Seepage management has focused most intensively on the north-south boundary separating the remnant Everglades from isolated pockets of agricultural land and large urban areas that have sprawled inland from the Atlantic Coast. Plans to manage seepage across this boundary have not escaped controversy. Restoration relies on holding water within the Everglades and thus lowering groundwater seepage compared with current levels. However, too much seepage control would lower the hydraulic heads within the region’s drinking-water well fields, making them susceptible to saltwater intrusion. Others express concern that restricting seepage from the Everglades would reduce freshwater flows to Biscayne Bay. Thus, understanding seepage management strategies is critical to meeting these multiple objectives as well as the Savings Clause in WRDA 2000, which mandated that the CERP not impact existing water supplies.
The most progress on understanding seepage management can be traced to a non-CERP project that is being privately funded by the Limestone Products Association in exchange for wetland mitigation credits. This pilot project centers around the construction of a 2-mile-long seepage barrier. The barrier extends south of Tamiami Trail between the north-south trending L-31 Levee and L-31N Canal (Figure 4-20). The hydrology of this area is dominated by the L-31N Canal, which cuts through the exceedingly permeable bedrock of the Miami Limestone Formation and into the top layers of the Fort Thompson Formation. During the wet season in particular, the L-31N Canal diverts groundwater, drawn primarily from the northeastern portion of Everglades National Park, to the C-111 basin in south Miami-Dade County. The seepage barrier is intended to reduce this groundwater discharge to the L-31N Canal, thereby increasing water levels and promoting greater sheet flow in northeast Shark River Slough.
The 2-mile seepage barrier was completed on time in July 2012, only 5 months after excavation began. Construction of the barrier was an impressive
FIGURE 4-20 Position of the 2-mile-long, 35-foot-deep seepage barrier (shown in red), west of the L-31N Canal. The orange line represents a possible 3-mile extension of the project.
SOURCE: MacVicar (2014).
technological feat and involved excavating a 32-inch-wide trench to a depth of 35 feet below ground surface using a bedrock trenching machine that resembled a giant chain saw.7 The trench was filled with a concrete-bentonite slurry formulated specifically for this application.
The performance of the L-31N seepage barrier is being evaluated through an ongoing monitoring program including automated measurements of hydraulic head in six pairs of groundwater monitoring wells. The four, northernmost pairs consist of wells on the upgradient and downgradient sides of the seepage barrier. The two, southernmost pairs of monitoring wells are positioned at control sites beyond the terminus of the seepage barrier. The groundwater measurements are
supplemented by stage and velocity measurements made at five locations along the L-31N Canal. Measurements of changes in discharge along the canal are used to estimate groundwater seepage into L-31N.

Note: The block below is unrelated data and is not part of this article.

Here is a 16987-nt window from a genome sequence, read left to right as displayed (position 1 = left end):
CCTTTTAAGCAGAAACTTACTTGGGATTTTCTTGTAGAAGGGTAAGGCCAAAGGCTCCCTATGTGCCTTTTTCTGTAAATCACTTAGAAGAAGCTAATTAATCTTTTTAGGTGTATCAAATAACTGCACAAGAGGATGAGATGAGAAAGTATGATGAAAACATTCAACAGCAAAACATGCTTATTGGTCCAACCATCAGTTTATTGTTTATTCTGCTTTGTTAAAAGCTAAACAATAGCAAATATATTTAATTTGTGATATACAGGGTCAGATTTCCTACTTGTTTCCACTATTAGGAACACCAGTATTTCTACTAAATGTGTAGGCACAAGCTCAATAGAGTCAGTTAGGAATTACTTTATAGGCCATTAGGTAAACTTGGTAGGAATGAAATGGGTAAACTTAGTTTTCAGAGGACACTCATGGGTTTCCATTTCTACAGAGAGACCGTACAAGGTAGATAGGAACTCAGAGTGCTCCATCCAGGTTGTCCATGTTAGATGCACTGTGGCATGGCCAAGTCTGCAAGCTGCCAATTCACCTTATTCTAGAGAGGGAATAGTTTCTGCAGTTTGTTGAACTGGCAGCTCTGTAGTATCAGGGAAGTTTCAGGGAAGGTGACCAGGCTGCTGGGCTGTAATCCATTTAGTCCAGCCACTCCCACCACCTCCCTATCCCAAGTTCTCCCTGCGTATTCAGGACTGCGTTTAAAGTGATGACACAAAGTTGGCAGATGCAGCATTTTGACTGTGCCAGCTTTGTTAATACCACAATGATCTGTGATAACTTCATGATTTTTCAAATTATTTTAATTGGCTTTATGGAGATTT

Hydrologic conditions have been monitored for 20 months since completion of the construction of the seepage barrier. The hydrologic measurements reveal that groundwater hydraulic heads have responded to installation of the seepage barrier. Moreover, the data demonstrate that the subsurface barrier is lowering rates of groundwater seepage from Everglades National Park into the L-31N Canal (Figure 4-21). The observed reductions in seepage approximate those predicted by a groundwater flow model developed to inform the design of this pilot project. Based in part on these encouraging observations of seepage reduction, Everglades National Park is supporting a proposal for a 3-mile southward extension of the seepage barrier that is currently under review by the Lake Belt Committee (Figure 4-20; R. Johnson, NPS, personal communication, 2014).
The LPA seepage management pilot provides a good example of incremental adaptive restoration, by providing tangible increments of restoration while
FIGURE 4-21 Reduction in groundwater seepage into L-31N Canal due to presence of seepage barrier.
SOURCE: MacVicar (2013).
working to resolve questions that prevent implementation of the full-scale project (NRC, 2007). The project also appears to offer the potential for substantial seepage management at little to no CERP cost.
CERP projects are not the only restoration efforts ongoing in the Everglades region. Several non-CERP projects are critical to the overall success of the restoration program, and their progress directly affects CERP restoration progress. Four important non-CERP efforts with new information on their restoration progress are reviewed in this section: the Modified Water Deliveries Project, the Everglades Restoration Transition Plan, the Kissimmee River Restoration Project, and the Seminole Big Cypress Water Conservation Plan. Progress on the C-111 South Dade project was discussed previously in the context of the related CERP C-111 Spreader Canal project.
Modified Water Deliveries and the Tamiami Trail Bridge